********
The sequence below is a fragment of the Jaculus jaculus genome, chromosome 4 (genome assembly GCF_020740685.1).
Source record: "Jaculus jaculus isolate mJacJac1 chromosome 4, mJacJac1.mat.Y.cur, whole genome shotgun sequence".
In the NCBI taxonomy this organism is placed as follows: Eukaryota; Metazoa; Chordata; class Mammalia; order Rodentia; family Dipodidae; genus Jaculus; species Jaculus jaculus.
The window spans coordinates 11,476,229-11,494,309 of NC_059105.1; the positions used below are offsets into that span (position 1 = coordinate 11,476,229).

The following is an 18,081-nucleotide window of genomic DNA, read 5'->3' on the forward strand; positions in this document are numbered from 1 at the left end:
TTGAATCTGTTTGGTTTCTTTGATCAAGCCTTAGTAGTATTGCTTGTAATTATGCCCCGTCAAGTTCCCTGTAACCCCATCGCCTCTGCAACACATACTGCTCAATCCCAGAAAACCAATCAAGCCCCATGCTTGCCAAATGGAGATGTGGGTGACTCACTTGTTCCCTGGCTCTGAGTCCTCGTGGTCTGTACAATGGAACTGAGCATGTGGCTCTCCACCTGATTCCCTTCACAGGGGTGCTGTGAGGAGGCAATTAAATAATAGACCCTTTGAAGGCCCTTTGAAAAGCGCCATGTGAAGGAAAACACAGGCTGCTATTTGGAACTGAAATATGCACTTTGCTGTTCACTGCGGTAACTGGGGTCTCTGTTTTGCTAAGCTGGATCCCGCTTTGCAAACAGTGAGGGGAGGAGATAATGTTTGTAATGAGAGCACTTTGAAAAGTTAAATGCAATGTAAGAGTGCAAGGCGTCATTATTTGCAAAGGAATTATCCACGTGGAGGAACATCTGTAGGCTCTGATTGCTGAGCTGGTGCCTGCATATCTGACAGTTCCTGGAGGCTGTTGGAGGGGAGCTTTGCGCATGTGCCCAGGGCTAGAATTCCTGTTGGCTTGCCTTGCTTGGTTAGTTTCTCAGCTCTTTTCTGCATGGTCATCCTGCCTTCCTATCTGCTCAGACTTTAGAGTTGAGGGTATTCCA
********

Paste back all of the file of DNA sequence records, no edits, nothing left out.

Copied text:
The sequence below is a fragment of the Jaculus jaculus genome, chromosome 4 (genome assembly GCF_020740685.1).
Source record: "Jaculus jaculus isolate mJacJac1 chromosome 4, mJacJac1.mat.Y.cur, whole genome shotgun sequence".
In the NCBI taxonomy this organism is placed as follows: Eukaryota; Metazoa; Chordata; class Mammalia; order Rodentia; family Dipodidae; genus Jaculus; species Jaculus jaculus.
The window spans coordinates 11,476,229-11,494,309 of NC_059105.1; the positions used below are offsets into that span (position 1 = coordinate 11,476,229).

The following is an 18,081-nucleotide window of genomic DNA, read 5'->3' on the forward strand; positions in this document are numbered from 1 at the left end:
TTGAATCTGTTTGGTTTCTTTGATCAAGCCTTAGTAGTATTGCTTGTAATTATGCCCCGTCAAGTTCCCTGTAACCCCATCGCCTCTGCAACACATACTGCTCAATCCCAGAAAACCAATCAAGCCCCATGCTTGCCAAATGGAGATGTGGGTGACTCACTTGTTCCCTGGCTCTGAGTCCTCGTGGTCTGTACAATGGAACTGAGCATGTGGCTCTCCACCTGATTCCCTTCACAGGGGTGCTGTGAGGAGGCAATTAAATAATAGACCCTTTGAAGGCCCTTTGAAAAGCGCCATGTGAAGGAAAACACAGGCTGCTATTTGGAACTGAAATATGCACTTTGCTGTTCACTGCGGTAACTGGGGTCTCTGTTTTGCTAAGCTGGATCCCGCTTTGCAAACAGTGAGGGGAGGAGATAATGTTTGTAATGAGAGCACTTTGAAAAGTTAAATGCAATGTAAGAGTGCAAGGCGTCATTATTTGCAAAGGAATTATCCACGTGGAGGAACATCTGTAGGCTCTGATTGCTGAGCTGGTGCCTGCATATCTGACAGTTCCTGGAGGCTGTTGGAGGGGAGCTTTGCGCATGTGCCCAGGGCTAGAATTCCTGTTGGCTTGCCTTGCTTGGTTAGTTTCTCAGCTCTTTTCTGCATGGTCATCCTGCCTTCCTATCTGCTCAGACTTTAGAGTTGAGGGTATTCCA